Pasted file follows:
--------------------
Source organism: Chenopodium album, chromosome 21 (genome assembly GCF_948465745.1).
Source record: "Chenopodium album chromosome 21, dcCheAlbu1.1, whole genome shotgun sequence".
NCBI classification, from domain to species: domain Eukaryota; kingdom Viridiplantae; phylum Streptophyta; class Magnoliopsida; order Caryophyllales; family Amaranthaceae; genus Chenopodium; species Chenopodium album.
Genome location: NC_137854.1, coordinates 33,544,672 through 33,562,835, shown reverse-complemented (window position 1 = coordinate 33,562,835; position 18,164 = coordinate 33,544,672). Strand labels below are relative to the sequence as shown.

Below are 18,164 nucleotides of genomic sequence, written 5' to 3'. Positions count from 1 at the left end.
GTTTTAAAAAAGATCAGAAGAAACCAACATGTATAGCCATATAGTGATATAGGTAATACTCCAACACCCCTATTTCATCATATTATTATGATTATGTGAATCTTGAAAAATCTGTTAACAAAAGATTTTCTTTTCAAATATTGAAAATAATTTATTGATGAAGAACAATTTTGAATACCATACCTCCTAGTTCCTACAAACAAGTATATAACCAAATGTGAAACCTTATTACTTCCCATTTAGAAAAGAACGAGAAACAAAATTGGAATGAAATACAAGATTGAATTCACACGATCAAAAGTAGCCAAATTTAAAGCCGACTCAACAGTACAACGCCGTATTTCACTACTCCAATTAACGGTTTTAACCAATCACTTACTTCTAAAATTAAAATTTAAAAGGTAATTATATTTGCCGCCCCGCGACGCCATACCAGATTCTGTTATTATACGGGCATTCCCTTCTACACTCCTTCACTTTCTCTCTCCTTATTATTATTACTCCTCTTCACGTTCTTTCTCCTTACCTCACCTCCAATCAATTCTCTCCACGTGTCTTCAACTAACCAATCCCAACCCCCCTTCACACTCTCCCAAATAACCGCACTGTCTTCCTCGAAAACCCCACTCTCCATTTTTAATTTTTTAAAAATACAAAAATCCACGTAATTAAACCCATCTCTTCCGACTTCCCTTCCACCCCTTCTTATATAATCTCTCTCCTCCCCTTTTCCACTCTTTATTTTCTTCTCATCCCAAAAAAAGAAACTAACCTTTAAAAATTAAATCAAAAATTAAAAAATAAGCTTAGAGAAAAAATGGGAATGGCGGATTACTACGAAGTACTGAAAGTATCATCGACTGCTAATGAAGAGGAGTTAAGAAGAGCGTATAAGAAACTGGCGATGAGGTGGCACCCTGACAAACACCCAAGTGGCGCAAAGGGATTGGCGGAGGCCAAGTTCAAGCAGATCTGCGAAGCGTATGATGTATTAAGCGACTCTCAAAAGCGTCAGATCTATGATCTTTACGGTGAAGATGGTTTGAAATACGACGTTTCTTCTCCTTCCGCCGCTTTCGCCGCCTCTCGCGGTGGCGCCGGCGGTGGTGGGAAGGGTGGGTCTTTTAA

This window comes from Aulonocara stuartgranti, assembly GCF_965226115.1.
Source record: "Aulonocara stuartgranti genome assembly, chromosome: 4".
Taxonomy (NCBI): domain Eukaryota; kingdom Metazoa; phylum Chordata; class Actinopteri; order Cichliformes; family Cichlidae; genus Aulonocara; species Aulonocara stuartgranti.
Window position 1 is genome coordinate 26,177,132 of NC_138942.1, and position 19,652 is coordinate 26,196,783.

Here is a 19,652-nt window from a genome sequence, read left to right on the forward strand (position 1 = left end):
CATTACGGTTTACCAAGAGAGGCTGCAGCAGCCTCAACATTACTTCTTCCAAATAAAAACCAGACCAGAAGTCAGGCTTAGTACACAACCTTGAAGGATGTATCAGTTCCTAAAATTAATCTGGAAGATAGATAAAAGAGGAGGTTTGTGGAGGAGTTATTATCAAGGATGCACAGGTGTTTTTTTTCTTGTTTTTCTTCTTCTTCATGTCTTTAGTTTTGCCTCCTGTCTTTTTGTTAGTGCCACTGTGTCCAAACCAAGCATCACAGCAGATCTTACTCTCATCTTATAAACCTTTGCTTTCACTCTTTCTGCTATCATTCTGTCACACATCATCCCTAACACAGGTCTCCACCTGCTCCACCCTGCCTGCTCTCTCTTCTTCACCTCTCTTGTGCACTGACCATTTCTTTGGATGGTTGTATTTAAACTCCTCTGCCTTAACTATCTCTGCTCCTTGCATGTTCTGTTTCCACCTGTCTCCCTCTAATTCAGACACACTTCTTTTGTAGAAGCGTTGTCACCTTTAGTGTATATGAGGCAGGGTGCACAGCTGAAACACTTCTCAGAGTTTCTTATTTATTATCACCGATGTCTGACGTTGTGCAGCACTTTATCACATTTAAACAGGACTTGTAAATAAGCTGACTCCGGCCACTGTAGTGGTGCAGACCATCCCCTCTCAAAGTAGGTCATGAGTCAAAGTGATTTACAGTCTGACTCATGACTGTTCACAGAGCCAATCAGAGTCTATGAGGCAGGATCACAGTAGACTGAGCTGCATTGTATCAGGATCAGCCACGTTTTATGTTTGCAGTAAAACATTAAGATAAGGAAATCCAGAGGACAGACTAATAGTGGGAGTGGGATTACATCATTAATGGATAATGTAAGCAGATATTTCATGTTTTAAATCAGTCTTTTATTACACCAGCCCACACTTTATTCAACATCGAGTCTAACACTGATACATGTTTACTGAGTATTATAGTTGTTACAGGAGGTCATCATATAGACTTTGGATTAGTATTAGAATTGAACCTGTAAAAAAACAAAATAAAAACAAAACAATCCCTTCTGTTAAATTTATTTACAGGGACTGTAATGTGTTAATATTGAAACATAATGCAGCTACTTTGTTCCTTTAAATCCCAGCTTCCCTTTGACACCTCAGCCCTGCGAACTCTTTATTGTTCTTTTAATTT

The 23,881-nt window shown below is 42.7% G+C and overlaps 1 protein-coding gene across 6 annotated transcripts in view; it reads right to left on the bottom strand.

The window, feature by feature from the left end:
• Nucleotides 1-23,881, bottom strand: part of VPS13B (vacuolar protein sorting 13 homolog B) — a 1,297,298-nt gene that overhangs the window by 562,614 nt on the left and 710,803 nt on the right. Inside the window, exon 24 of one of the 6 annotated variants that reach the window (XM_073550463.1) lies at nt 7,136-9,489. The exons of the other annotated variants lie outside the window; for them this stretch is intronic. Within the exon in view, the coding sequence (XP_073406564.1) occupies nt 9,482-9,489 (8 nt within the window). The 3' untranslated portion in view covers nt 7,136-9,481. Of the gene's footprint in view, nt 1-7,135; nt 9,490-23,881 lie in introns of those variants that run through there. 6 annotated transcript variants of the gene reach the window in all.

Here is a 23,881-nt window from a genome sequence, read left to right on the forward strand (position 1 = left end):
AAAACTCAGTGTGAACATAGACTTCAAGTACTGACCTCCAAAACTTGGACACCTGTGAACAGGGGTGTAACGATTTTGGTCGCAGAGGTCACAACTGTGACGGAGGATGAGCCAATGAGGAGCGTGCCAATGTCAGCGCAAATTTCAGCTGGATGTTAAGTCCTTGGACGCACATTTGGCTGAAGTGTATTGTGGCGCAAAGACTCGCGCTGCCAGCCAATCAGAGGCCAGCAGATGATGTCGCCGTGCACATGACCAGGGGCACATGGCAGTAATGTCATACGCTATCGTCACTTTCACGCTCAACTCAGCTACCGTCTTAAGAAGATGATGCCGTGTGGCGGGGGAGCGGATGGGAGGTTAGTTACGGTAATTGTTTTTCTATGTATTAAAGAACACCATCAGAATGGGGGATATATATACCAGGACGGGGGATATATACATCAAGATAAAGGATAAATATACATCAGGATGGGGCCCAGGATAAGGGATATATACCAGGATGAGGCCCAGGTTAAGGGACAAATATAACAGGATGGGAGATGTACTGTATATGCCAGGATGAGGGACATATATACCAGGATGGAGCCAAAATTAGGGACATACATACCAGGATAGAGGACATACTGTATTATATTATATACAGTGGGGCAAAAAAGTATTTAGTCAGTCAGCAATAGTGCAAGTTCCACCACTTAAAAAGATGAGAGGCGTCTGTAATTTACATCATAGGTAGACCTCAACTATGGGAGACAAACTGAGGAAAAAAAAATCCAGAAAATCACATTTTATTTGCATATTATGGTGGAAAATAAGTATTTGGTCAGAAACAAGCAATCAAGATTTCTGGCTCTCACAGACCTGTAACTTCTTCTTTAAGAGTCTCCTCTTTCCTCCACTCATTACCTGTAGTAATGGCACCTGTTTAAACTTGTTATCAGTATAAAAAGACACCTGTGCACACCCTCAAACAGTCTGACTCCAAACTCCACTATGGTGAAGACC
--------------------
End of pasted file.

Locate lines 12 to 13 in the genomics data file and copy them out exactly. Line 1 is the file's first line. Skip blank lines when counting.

CATTACGGTTTACCAAGAGAGGCTGCAGCAGCCTCAACATTACTTCTTCCAAATAAAAACCAGACCAGAAGTCAGGCTTAGTACACAACCTTGAAGGATGTATCAGTTCCTAAAATTAATCTGGAAGATAGATAAAAGAGGAGGTTTGTGGAGGAGTTATTATCAAGGATGCACAGGTGTTTTTTTTCTTGTTTTTCTTCTTCTTCATGTCTTTAGTTTTGCCTCCTGTCTTTTTGTTAGTGCCACTGTGTCCAAACCAAGCATCACAGCAGATCTTACTCTCATCTTATAAACCTTTGCTTTCACTCTTTCTGCTATCATTCTGTCACACATCATCCCTAACACAGGTCTCCACCTGCTCCACCCTGCCTGCTCTCTCTTCTTCACCTCTCTTGTGCACTGACCATTTCTTTGGATGGTTGTATTTAAACTCCTCTGCCTTAACTATCTCTGCTCCTTGCATGTTCTGTTTCCACCTGTCTCCCTCTAATTCAGACACACTTCTTTTGTAGAAGCGTTGTCACCTTTAGTGTATATGAGGCAGGGTGCACAGCTGAAACACTTCTCAGAGTTTCTTATTTATTATCACCGATGTCTGACGTTGTGCAGCACTTTATCACATTTAAACAGGACTTGTAAATAAGCTGACTCCGGCCACTGTAGTGGTGCAGACCATCCCCTCTCAAAGTAGGTCATGAGTCAAAGTGATTTACAGTCTGACTCATGACTGTTCACAGAGCCAATCAGAGTCTATGAGGCAGGATCACAGTAGACTGAGCTGCATTGTATCAGGATCAGCCACGTTTTATGTTTGCAGTAAAACATTAAGATAAGGAAATCCAGAGGACAGACTAATAGTGGGAGTGGGATTACATCATTAATGGATAATGTAAGCAGATATTTCATGTTTTAAATCAGTCTTTTATTACACCAGCCCACACTTTATTCAACATCGAGTCTAACACTGATACATGTTTACTGAGTATTATAGTTGTTACAGGAGGTCATCATATAGACTTTGGATTAGTATTAGAATTGAACCTGTAAAAAAACAAAATAAAAACAAAACAATCCCTTCTGTTAAATTTATTTACAGGGACTGTAATGTGTTAATATTGAAACATAATGCAGCTACTTTGTTCCTTTAAATCCCAGCTTCCCTTTGACACCTCAGCCCTGCGAACTCTTTATTGTTCTTTTAATTT

The 23,881-nt window shown below is 42.7% G+C and overlaps 1 protein-coding gene across 6 annotated transcripts in view; it reads right to left on the bottom strand.